79. 79
    Dennis SGMM says:

    @Judas Escargot

    You put it much more intelligently than I did. If there’s money to be made by shorting America then grab your ankles. Dollars to donuts, if America defaults then Goldman Sachs will have taken appropriate positions just enough in advance to harvest another fortune.

    Two things that you can count on: If the Republicans putsch(Intentional use of German) us into economic collapse they will make sure that the blame attends to Obama and they will call for lower taxes as a remedy.

  80. 80
    Origuy says:

    I’m wondering how this will affect the dollar. I’ve booked a three-week trip to the UK, and D-day lands after the first week. I’ve seen claims that the dollar with go one way or the other, so I don’t know whether to pay for things in advance or not. A few cents won’t matter, but if the dollar crashes, a budget B&B won’t be so budget anymore.

    I know a lot of you would like to have this problem, so I’m not asking for sympathy. In the long run, exchange rates changes have all sorts of effects, though, and as Judas mentioned, someone is likely to profit from a US default.

  81. 81
    General Stuck says:

    If the Obama administration actually was forced to declare the debt ceiling law unconstitutional, what can the wingnuts do about it? Go into court and tell the judge they wanted to destroy the world and Obama spoiled it all?

  82. 82
    Mogden says:

    I sincerely hope that they can avoid a compromise, but I’m not optimistic. Deeper into debt we go, and the ultimate catastrophe will be worse as a result.

  83. 83
    bemused says:

    trollhatten@60: Franken got in a really good one at 4 min into the video. Very funny. I’m still laughing. No matter how precisely and slowly they talked to Rand, he could not comprehend what they were saying. Instead, Rand seemed to think he was was the smart one in the room.

  84. 84
    El Cid says:

    __

    FWIW, I emailed that story to my friend who lives in Atlanta and she said it’s getting quite a bit of attention there. She’s not terribly political, so I figured if she knew about it, it must be kind of out in the mainstream press in GA.

    It’s getting plenty of press here in Georgia because those farmers are here in Georgia.

  85. 85
    Dennis SGMM says:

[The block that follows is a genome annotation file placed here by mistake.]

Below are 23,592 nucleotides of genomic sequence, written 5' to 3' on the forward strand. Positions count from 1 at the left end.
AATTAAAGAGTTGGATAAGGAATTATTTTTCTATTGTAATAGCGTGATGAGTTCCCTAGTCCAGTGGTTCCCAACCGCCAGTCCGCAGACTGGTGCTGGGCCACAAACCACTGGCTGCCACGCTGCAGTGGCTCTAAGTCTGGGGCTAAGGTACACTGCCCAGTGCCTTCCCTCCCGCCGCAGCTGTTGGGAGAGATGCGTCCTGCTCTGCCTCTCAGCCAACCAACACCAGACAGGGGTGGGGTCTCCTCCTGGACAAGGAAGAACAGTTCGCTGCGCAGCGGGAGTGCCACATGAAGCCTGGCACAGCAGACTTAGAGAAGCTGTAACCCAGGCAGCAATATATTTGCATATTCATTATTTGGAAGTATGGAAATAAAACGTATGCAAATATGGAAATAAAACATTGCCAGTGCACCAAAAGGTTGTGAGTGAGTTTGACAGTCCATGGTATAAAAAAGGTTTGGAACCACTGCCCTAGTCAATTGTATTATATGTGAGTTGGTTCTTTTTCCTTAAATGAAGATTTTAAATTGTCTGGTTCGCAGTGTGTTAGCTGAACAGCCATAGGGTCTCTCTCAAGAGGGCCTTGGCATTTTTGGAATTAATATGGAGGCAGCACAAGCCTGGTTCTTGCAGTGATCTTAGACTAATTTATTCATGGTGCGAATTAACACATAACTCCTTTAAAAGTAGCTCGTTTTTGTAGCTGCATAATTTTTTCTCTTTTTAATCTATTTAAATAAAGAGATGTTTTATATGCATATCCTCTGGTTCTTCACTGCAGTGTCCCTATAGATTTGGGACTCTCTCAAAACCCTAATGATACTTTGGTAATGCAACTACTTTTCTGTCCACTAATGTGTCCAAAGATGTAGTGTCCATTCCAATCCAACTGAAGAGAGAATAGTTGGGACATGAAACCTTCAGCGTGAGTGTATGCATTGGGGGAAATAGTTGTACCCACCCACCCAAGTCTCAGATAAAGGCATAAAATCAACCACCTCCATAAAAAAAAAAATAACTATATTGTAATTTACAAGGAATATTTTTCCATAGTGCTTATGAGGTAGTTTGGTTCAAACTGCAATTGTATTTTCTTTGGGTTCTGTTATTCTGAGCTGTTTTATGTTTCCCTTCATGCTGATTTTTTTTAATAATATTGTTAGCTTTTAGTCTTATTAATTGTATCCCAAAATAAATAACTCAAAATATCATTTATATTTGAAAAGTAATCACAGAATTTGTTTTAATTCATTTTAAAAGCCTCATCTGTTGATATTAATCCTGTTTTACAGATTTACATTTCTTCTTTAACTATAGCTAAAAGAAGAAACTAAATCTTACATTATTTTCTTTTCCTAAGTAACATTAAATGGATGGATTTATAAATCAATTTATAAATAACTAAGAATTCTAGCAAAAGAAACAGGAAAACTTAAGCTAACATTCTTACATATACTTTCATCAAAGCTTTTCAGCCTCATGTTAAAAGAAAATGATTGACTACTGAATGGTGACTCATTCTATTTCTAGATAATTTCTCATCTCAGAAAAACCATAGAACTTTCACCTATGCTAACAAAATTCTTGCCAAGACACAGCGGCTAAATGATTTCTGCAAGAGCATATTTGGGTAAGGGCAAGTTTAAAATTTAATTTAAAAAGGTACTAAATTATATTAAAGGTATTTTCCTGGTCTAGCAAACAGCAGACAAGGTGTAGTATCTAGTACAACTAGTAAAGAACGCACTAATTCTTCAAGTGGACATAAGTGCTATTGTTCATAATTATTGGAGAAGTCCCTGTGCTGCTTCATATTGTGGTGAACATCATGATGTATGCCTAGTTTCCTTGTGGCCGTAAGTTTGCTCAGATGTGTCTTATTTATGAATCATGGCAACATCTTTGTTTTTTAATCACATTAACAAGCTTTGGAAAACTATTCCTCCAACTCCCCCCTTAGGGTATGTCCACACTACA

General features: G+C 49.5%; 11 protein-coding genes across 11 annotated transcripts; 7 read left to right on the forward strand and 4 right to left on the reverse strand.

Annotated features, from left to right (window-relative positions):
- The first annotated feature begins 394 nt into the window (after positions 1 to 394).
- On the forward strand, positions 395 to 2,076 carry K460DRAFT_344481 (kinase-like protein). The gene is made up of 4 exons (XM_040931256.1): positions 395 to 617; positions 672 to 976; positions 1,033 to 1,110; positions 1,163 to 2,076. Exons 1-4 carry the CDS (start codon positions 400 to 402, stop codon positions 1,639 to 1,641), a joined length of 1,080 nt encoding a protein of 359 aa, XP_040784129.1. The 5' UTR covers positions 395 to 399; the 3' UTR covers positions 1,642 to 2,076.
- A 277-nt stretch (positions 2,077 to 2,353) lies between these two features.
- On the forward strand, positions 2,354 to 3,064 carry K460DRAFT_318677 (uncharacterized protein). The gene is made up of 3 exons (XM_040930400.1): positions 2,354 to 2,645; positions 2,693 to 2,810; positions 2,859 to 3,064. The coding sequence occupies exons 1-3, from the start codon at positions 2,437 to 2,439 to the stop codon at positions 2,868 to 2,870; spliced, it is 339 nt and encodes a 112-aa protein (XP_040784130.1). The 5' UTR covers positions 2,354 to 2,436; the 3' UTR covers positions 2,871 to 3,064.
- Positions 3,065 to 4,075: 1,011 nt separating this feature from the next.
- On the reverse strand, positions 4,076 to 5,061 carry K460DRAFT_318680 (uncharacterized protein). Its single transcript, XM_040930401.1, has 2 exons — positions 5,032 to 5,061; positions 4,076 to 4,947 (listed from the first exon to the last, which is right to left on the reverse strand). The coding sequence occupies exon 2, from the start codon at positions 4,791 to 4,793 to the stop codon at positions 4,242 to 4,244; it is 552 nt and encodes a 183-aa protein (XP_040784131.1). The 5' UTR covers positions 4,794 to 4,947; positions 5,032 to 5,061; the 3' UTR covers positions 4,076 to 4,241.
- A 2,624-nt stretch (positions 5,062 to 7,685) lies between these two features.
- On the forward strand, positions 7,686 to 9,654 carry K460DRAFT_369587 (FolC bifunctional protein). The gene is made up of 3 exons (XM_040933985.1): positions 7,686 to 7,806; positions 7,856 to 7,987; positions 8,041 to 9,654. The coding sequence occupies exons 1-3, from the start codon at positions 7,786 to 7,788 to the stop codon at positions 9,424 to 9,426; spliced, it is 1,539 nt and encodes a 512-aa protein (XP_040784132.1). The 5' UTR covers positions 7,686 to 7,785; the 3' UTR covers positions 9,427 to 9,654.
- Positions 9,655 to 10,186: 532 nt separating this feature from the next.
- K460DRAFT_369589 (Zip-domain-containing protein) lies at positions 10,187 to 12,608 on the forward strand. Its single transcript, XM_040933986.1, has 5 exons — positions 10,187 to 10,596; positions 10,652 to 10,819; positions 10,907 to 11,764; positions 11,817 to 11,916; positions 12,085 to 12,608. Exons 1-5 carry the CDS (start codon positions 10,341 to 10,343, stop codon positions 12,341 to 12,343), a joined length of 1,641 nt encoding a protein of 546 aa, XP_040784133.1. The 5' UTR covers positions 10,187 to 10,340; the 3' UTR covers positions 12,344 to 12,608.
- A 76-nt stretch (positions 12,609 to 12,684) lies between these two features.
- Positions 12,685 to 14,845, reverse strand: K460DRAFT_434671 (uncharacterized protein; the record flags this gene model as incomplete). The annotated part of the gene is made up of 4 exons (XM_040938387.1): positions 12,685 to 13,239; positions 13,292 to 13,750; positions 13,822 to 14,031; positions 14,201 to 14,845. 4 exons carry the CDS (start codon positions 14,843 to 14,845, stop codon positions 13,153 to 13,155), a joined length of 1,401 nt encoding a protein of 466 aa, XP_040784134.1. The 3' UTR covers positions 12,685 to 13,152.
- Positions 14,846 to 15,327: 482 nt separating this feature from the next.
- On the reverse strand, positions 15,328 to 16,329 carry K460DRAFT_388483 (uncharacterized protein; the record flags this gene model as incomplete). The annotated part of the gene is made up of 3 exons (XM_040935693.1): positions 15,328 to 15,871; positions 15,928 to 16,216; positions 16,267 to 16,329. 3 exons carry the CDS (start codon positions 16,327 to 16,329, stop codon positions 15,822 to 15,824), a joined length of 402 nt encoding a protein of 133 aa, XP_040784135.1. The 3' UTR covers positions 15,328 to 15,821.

@General Stuck

    The wingnuts can start screaming “Dictator!” at the top of their lungs while taking the administration to court. AFAIK, the Constitution gives Congress the enumerated power to tax, to spend, and to incur debt. From that perspective, the administration would be facing an uphill fight in SCOTUS. If Obama tried this gambit and lost it would be national news and he would enter the campaigning season as a wounded an weakened president.

  86. 86
    Elie says:

    A catastrophe to the American economy and by extension, the closely related political system would not be a win for much of anyone. Some of this speculation feels like one of those shows on the Science Channel discussing the inevitability of a meteor hitting the earth and the Yellowstone Super Volcano blowing up half the United States…The earth is going to be sucked into the dying sun too.

    Yes, the worst can happen. I think that it is unlikely however. Destabilitizing the United States would not help the world economy and all that to blame Obama is even more far fetched.

  87. 87
    Chris says:

    @ General Stuck:

    If the Obama administration actually was forced to declare the debt ceiling law unconstitutional, what can the wingnuts do about it? Go into court and tell the judge they wanted to destroy the world and Obama spoiled it all?

    If Obama or his lawyers responded with “your honor, the Constitution is not a suicide pact,” I’d laugh.

  88. 88
    The Snarxist Formerly Known as Kryptik says:

    @bemused #87:

    You know, for all the GOP’s fluffery of the entrepreneur spirit, they seem to woefully and probably purposely misconstrue the benefits of future investment. Then again, for businesses, its ‘investment’. For gov’t, it’s communism, apparently.

  89. 89
    dollared says:

    Well that’s exactly it, isn’t it? Postwar prosperity arguably came because of large public investments in education and infrastructure. It certainly explains Silicon Valley, which was built on California having the best public school system in the world.